If the posts are embedded into the concrete footings (like post frame structures) then they will provide the lateral stability. Otherwise you will need to provide some mechanism (eg. shear walls, triangular bracing) to prevent the structure from racking.

I’ll update the sketch to use the joints on posts. Seems like this will be a better idea generally speaking.

Will do this as well. I was just going to use hurricane clamps and call it a day but it seems that birdsmouths will help with the integrity.

Yes, that is correct, this is metal corrugated (exposed fastener) roofing. I live in the mountains and we have had snow of 2-3 feet at times.

Those discs are concrete forms. I plan to bury them 3 feet (6" below our frost line) and attach the posts with metal brackets which would be set into the concrete.

I wasn’t planning to embed the posts into the concrete so I will look into additional triangular bracing to further reinforce the structure. I could embed the posts but I’m not super confident that I would be able to do that and get everything square/lined up. I think I might hire out that part of the job (making the post holes and setting the posts.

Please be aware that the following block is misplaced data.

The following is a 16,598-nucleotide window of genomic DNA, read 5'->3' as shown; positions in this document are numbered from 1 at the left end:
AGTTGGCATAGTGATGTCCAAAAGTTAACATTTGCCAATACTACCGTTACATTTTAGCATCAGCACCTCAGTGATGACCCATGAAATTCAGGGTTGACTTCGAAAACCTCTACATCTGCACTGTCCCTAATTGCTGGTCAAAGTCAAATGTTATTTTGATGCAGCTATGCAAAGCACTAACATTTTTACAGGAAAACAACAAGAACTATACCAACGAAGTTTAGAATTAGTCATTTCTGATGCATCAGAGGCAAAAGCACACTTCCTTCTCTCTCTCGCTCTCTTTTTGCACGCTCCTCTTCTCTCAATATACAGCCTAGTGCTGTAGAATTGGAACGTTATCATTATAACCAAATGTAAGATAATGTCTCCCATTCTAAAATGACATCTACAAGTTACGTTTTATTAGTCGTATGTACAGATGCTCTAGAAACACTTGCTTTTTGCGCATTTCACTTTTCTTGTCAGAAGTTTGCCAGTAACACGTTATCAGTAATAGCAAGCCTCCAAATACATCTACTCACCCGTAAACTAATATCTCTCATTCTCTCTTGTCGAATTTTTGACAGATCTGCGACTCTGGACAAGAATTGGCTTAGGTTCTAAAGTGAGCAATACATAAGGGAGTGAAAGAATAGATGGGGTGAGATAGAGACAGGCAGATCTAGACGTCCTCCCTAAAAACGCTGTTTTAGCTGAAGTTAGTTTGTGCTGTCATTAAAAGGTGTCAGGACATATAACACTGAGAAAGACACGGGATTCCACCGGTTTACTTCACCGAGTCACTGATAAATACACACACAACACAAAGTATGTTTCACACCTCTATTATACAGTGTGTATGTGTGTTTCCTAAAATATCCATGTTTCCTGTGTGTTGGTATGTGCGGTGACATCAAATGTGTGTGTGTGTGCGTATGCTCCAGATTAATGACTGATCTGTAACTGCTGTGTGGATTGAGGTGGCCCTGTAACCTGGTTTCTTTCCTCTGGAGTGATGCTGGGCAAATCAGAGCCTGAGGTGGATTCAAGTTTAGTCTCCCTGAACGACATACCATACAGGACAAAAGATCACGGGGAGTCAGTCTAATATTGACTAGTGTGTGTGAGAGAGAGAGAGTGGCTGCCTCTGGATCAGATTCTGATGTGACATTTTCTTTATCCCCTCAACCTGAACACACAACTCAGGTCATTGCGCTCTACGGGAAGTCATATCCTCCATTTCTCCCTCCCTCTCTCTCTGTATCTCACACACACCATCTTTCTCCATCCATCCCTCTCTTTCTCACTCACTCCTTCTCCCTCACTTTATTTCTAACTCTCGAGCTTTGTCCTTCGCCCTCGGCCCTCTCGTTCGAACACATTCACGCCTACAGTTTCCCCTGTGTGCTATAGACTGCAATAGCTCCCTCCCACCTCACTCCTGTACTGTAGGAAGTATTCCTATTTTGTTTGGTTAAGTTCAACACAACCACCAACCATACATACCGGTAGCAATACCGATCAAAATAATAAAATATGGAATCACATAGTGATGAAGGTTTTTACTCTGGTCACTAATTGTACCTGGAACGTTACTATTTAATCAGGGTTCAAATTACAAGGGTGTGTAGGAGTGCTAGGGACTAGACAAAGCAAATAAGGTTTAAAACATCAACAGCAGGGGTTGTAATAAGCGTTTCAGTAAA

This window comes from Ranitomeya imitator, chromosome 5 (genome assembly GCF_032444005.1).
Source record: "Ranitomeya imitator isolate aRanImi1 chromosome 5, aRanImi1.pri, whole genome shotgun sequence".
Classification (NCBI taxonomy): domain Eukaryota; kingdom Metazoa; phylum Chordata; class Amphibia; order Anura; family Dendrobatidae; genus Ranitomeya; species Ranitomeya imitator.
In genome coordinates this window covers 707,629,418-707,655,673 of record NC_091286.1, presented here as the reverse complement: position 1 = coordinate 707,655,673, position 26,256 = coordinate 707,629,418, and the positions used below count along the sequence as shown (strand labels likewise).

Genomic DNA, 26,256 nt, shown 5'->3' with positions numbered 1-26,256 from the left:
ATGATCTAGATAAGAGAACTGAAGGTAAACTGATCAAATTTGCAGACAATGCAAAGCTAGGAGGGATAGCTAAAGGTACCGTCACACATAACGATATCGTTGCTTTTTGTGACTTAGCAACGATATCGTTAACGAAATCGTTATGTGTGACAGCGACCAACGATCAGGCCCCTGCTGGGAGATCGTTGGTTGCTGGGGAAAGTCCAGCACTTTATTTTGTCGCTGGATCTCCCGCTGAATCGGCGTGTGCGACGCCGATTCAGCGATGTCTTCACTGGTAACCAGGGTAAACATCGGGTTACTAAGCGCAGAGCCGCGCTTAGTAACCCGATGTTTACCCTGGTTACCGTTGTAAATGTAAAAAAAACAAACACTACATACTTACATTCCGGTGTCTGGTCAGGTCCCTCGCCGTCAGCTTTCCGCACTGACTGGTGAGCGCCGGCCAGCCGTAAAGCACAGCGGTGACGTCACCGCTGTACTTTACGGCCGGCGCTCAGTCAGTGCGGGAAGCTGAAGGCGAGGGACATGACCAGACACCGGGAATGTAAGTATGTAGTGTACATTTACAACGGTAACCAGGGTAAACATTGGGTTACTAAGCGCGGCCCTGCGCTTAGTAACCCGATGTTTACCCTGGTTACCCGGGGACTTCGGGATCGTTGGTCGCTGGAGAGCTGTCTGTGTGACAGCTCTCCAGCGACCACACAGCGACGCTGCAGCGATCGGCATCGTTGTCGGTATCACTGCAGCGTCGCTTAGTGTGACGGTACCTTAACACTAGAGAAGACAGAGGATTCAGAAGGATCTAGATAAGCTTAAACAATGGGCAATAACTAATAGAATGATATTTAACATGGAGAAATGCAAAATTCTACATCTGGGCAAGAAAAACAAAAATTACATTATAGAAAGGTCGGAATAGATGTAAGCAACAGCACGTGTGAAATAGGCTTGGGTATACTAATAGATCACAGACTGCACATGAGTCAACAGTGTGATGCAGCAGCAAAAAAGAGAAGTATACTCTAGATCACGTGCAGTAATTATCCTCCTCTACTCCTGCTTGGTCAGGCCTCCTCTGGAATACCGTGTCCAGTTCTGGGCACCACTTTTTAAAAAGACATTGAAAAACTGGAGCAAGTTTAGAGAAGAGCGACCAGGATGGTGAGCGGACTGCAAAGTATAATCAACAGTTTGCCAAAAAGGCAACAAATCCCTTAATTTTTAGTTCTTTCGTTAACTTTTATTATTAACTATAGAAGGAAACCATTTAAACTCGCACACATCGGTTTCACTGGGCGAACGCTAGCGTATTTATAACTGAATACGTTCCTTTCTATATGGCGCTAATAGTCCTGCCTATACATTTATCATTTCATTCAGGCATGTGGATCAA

Thanks everybody for the help!

That’s what I call a serious snow load. I’m told an inch of snow equates to about 1lb per sq.ft. A depth of 3 foot would mean 36lb per sq.ft. of live load. That might impact the depth of your rafters and the top heaviness of the structure as a whole.

If the discs are underground, does that mean quite a bit of your posts are too? We wouldn’t do that her in the UK or they would rot away in no time. Similarly, encasing in concrete would be nearly as bad. Normal procedure here would be to have a plinth of some kind (concrete/brick) sticking up out of the ground at least 6". We would set a non-ferrous dowel in the centre and drill the base of the posts to locate onto the dowels. And we would probably slope the top of the plinth away from the post to avoid water sitting between post base and plinth, plus insert a damp proof course at that point. The structural problem with this method is that you end up with what engineers call a pin joint. It has no lateral resistance so you have to provide that by other means, such as triangulation (mentioned in various posts here).

Yep, this is how I was planning to do it. The post would not touch the concrete.

The more I think of my lack of expertise here the more I think I’m going to get some quotes for the work. That way the contractor can handle the plans, inspections, etc.